People who have plant-based meals, live longer

A new study says that having plant-based meals is linked to having a longer life

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A new study has revealed that eating more plants and less meat can be linked to longer life and a reduced risk of cardiovascular disease. Sticking to an overall plant-based diet or a diet that includes more plant foods than animal foods can be associated with a 16 percent lower risk of cardiovascular disease and up to 25 percent lower risk of early death. The new study has been published in the Journal of the American Heart Association.

Casey Rebholz, the assistant professor at the Johns Hopkins Bloomberg School of Public Health in Baltimore and senior author of the study said that the The new study has added to the existing body of literature that suggests that consuming plant-based diet is associated with the better health and lower risk of death. Rebholz added, “Plant-based diets emphasize higher intakes of plant foods and lower intakes of animal foods. Foods derived from plants include fruits, vegetables, whole grains, nuts, and legumes”.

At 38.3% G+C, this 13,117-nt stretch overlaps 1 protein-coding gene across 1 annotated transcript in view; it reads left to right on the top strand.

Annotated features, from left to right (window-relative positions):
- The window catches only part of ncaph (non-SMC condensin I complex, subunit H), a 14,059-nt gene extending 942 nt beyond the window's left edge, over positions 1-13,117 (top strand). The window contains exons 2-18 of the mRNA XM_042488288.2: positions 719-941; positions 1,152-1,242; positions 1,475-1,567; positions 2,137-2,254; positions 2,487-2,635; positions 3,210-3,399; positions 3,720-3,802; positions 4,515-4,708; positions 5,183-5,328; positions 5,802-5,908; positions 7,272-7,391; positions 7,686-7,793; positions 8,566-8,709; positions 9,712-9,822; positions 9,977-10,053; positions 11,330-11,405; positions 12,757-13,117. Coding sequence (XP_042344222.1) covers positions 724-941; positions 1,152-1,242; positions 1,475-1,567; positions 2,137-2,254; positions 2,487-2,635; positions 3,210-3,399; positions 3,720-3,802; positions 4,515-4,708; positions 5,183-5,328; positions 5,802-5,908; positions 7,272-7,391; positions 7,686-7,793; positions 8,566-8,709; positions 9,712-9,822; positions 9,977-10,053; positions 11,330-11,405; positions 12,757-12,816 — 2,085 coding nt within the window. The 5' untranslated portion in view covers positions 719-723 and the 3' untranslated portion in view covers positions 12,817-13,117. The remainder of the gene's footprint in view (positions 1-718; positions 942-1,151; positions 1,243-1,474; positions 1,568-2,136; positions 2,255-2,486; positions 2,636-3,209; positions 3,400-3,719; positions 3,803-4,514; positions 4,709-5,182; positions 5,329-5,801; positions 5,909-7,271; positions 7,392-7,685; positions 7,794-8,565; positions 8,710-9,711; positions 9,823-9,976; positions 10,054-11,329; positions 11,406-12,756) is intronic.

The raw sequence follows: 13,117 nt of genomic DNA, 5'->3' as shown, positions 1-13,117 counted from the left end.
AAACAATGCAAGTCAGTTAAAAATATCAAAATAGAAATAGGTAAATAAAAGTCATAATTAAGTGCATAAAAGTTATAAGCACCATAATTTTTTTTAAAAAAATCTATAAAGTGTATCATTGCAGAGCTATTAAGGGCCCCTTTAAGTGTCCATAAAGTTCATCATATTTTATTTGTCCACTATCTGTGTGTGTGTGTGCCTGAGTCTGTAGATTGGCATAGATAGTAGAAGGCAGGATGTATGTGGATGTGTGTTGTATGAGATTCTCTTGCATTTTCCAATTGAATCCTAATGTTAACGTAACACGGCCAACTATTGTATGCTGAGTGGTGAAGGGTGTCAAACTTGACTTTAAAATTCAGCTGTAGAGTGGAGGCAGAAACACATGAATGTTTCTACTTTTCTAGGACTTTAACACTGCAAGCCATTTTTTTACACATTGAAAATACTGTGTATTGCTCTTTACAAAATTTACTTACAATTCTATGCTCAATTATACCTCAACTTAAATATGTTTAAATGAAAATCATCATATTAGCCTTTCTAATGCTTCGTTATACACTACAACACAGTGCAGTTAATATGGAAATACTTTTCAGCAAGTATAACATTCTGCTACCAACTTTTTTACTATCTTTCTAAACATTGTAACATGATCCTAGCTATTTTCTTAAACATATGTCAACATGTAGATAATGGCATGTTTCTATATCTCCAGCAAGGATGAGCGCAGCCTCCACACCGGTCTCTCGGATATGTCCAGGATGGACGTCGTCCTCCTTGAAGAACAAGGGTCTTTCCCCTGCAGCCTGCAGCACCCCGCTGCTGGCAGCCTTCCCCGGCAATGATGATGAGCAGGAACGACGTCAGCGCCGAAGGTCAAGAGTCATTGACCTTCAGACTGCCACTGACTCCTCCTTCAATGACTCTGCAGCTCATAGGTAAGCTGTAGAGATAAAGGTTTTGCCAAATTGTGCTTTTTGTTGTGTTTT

The study author added that Animal foods include meat, eggs, dairy and fish or sea food. However, it was clarified that in this particular study they have not defined plant-based diets on the basis of complete exclusion of animal foods from the diet but have ranked the individuals according to their relative frequency of intake of such foods. The study had involved data on 12,168 middle-aged adults in the United States that came from the National Heart, Lung ad Blood Institute’s Atherosclerosis Risk in Communities study.

The adults were followed from 1987 through 2016 and did not have cardiovascular disease at the beginning of the study. The researchers took a close look at each adult’s usual diet and their health later in life, including if they were diagnosed with stroke, heart failure or other events related to cardiovascular disease. The researchers found that the adults who stuck to diets with mostly plant based foods, compared to those who had lowest adherence had a 16percent lower risk of cardiovascular disease.

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